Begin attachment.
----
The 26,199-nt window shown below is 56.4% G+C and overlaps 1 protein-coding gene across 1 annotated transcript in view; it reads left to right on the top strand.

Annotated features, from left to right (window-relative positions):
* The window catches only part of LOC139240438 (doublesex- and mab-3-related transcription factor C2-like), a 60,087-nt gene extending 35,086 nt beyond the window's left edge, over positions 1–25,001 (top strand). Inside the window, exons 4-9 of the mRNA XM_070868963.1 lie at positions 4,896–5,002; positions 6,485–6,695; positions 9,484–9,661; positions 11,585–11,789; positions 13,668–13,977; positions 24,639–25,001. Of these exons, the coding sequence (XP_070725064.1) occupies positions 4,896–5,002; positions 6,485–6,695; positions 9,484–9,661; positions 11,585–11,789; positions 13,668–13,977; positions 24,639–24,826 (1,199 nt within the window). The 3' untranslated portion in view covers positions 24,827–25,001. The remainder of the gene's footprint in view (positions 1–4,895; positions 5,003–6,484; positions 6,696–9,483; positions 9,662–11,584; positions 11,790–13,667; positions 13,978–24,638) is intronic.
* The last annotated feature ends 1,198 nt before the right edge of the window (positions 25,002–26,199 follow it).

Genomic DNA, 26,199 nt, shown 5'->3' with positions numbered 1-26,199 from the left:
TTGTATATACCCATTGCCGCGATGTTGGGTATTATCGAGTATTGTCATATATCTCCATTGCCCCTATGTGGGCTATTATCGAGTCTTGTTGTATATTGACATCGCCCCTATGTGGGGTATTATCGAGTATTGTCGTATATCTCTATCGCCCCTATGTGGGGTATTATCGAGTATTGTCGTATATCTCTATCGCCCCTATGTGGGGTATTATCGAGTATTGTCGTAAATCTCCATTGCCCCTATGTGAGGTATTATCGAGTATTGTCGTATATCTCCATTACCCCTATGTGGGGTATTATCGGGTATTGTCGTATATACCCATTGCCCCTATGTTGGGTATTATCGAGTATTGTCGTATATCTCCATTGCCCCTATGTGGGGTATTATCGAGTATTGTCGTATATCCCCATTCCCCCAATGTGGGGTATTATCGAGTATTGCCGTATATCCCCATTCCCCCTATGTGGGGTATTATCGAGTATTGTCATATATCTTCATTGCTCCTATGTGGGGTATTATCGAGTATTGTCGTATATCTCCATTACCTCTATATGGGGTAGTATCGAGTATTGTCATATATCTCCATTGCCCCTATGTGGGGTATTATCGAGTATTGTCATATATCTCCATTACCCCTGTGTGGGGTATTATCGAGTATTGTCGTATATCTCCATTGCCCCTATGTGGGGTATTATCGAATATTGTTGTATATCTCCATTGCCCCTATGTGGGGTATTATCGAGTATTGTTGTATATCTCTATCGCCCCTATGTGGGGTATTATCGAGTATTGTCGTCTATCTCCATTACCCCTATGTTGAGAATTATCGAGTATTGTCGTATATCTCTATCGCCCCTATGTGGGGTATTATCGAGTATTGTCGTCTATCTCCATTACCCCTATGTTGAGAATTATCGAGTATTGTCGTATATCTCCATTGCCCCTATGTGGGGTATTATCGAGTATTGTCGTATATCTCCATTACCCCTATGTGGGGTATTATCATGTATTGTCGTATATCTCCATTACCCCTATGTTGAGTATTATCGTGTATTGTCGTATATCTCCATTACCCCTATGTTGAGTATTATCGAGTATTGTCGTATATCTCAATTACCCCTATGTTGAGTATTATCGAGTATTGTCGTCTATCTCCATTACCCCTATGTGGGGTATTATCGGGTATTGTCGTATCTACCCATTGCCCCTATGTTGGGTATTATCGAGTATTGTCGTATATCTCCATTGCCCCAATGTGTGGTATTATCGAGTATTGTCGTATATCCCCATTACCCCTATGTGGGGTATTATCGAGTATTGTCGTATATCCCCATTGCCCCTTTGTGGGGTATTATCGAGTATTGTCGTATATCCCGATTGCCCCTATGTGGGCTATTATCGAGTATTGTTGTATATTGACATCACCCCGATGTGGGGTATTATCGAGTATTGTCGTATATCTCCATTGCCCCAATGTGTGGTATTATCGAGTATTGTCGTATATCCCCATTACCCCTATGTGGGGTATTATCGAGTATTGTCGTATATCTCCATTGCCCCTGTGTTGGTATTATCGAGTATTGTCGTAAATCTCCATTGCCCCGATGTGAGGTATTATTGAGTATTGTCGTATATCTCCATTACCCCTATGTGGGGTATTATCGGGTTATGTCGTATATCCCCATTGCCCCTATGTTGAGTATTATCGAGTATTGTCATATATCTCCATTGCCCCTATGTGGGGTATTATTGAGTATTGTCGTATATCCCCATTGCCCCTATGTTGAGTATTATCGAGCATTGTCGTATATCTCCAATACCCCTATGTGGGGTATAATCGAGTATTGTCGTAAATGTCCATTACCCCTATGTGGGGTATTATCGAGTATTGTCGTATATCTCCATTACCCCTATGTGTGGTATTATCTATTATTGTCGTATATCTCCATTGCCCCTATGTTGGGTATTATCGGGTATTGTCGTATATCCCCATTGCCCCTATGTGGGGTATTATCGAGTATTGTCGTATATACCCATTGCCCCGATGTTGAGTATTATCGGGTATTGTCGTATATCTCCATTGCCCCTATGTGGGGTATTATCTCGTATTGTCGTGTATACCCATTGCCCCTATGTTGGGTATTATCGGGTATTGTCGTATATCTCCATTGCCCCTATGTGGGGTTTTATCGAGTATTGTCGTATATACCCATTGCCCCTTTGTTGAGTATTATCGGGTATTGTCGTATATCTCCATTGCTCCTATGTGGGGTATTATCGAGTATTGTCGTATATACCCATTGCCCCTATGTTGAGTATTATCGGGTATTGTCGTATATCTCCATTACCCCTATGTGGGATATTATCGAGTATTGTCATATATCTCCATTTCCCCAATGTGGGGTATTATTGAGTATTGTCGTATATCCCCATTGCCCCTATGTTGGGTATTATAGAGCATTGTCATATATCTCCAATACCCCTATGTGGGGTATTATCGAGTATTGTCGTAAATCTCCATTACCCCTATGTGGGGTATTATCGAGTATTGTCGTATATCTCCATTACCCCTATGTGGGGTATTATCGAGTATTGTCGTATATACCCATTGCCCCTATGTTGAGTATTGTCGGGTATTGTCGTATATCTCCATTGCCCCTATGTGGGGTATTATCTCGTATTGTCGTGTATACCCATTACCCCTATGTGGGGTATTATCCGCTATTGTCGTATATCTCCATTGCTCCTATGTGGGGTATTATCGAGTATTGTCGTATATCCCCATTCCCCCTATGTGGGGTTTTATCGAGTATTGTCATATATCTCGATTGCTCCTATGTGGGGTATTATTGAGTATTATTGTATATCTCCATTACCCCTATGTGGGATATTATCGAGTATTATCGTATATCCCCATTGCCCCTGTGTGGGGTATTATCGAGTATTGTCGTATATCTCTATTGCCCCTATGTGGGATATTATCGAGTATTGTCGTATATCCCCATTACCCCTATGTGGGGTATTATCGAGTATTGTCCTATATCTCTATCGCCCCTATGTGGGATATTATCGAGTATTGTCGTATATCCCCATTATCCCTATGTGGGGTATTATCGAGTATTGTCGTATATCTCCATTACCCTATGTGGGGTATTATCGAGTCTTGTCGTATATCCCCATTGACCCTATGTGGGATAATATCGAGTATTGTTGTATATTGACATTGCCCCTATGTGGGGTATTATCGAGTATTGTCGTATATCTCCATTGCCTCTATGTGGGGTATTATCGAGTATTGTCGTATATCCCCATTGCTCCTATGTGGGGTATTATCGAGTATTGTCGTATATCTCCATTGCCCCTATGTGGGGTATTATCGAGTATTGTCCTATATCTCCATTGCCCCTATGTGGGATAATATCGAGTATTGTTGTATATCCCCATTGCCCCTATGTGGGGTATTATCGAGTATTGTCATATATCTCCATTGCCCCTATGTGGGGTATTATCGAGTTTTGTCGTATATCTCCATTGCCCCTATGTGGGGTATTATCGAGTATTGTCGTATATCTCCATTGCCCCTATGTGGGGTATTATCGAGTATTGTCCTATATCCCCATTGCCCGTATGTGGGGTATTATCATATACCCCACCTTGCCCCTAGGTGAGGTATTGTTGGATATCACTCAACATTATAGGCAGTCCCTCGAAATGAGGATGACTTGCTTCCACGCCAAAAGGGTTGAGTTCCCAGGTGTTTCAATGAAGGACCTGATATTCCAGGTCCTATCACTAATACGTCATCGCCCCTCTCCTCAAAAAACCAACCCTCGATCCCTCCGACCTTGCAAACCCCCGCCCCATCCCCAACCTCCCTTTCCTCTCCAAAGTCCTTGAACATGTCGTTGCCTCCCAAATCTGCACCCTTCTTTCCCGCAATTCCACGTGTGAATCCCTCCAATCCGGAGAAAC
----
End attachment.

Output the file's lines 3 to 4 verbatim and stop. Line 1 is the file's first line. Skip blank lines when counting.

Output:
* The window catches only part of LOC139240438 (doublesex- and mab-3-related transcription factor C2-like), a 60,087-nt gene extending 35,086 nt beyond the window's left edge, over positions 1–25,001 (top strand). Inside the window, exons 4-9 of the mRNA XM_070868963.1 lie at positions 4,896–5,002; positions 6,485–6,695; positions 9,484–9,661; positions 11,585–11,789; positions 13,668–13,977; positions 24,639–25,001. Of these exons, the coding sequence (XP_070725064.1) occupies positions 4,896–5,002; positions 6,485–6,695; positions 9,484–9,661; positions 11,585–11,789; positions 13,668–13,977; positions 24,639–24,826 (1,199 nt within the window). The 3' untranslated portion in view covers positions 24,827–25,001. The remainder of the gene's footprint in view (positions 1–4,895; positions 5,003–6,484; positions 6,696–9,483; positions 9,662–11,584; positions 11,790–13,667; positions 13,978–24,638) is intronic.
* The last annotated feature ends 1,198 nt before the right edge of the window (positions 25,002–26,199 follow it).